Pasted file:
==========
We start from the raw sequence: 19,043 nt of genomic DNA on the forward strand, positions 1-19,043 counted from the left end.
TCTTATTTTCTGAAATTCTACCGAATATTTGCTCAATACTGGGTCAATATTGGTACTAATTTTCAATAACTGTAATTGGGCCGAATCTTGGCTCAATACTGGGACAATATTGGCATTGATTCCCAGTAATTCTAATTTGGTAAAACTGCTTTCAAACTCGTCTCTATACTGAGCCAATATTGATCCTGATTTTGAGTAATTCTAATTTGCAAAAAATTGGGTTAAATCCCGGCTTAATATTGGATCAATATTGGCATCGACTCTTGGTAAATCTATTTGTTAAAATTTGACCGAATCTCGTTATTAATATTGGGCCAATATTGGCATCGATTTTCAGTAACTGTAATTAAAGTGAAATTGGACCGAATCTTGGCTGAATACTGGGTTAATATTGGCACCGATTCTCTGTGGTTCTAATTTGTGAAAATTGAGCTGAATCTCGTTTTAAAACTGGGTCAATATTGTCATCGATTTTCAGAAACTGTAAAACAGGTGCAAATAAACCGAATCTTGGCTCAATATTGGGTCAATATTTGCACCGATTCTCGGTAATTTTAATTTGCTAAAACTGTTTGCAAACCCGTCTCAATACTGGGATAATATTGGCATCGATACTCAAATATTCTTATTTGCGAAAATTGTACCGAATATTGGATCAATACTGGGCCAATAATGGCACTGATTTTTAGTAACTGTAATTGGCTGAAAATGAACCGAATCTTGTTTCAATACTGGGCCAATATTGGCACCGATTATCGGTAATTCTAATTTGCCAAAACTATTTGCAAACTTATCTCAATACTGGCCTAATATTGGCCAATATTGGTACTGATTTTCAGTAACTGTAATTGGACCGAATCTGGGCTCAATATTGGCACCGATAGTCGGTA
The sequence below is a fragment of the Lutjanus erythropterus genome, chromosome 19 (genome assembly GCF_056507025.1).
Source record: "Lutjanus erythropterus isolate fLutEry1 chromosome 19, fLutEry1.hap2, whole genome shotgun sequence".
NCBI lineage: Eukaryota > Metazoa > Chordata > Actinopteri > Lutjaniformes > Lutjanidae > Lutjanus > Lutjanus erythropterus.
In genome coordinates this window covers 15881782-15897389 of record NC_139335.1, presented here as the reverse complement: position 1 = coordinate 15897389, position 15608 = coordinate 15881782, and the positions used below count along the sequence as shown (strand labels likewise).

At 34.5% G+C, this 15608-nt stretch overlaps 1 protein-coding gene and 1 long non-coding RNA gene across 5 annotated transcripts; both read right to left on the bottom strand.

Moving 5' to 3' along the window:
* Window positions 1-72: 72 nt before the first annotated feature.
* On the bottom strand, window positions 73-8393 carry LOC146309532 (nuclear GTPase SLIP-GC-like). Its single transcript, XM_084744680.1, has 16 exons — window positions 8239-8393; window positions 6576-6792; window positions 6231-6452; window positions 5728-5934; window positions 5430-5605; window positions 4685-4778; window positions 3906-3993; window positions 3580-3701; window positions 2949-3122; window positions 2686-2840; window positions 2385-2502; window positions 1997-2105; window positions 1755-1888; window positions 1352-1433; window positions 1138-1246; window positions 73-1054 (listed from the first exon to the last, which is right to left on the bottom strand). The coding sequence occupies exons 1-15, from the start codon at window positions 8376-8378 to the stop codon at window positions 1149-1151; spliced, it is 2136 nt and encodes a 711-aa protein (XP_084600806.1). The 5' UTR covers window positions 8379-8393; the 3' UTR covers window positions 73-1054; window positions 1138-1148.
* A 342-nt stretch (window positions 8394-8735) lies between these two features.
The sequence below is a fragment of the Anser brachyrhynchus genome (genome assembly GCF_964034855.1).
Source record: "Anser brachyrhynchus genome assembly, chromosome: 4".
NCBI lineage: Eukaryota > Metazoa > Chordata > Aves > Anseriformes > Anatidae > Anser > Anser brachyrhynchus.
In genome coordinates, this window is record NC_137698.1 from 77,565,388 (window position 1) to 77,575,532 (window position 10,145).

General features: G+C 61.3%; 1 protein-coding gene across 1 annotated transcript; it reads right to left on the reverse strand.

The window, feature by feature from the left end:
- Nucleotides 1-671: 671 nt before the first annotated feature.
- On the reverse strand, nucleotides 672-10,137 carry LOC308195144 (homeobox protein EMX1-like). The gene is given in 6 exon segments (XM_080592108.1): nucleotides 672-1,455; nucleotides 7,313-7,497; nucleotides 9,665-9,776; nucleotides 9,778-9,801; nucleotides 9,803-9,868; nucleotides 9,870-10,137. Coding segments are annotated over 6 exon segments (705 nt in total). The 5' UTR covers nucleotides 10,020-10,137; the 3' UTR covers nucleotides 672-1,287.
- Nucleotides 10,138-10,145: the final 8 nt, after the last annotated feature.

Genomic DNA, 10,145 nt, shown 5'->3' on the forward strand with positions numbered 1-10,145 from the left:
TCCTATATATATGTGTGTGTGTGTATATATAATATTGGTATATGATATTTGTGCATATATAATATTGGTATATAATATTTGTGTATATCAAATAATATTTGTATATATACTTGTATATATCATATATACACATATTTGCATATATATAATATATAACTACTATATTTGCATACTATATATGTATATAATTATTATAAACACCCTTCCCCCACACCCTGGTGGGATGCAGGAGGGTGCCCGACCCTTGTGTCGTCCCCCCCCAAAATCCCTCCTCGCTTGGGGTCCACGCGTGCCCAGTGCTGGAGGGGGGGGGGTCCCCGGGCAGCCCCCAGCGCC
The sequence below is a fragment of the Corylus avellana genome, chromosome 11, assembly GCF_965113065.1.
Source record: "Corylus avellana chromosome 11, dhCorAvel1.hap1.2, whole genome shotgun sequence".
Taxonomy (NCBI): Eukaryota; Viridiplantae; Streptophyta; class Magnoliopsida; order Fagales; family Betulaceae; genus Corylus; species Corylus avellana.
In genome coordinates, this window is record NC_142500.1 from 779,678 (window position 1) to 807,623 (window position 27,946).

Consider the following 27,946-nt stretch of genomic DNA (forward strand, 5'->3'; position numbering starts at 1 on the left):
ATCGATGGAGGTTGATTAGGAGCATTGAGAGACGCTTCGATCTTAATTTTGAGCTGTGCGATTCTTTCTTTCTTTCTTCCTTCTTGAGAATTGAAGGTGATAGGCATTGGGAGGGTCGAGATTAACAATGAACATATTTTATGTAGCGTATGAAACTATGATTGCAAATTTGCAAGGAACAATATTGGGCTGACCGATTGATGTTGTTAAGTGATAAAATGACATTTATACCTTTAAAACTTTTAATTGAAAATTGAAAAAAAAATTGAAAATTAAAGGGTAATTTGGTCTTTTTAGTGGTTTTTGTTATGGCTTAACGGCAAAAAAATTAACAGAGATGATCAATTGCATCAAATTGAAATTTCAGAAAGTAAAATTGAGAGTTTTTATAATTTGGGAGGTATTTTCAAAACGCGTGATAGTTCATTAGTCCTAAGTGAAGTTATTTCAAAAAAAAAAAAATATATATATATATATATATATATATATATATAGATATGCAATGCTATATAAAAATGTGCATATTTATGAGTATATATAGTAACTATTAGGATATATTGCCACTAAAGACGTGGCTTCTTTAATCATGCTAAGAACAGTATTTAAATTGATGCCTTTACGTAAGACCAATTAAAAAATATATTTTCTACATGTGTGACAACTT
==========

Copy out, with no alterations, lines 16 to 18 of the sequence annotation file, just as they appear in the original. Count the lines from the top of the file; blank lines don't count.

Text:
General features: G+C 61.3%; 1 protein-coding gene across 1 annotated transcript; it reads right to left on the reverse strand.

The window, feature by feature from the left end:
- Nucleotides 1-671: 671 nt before the first annotated feature.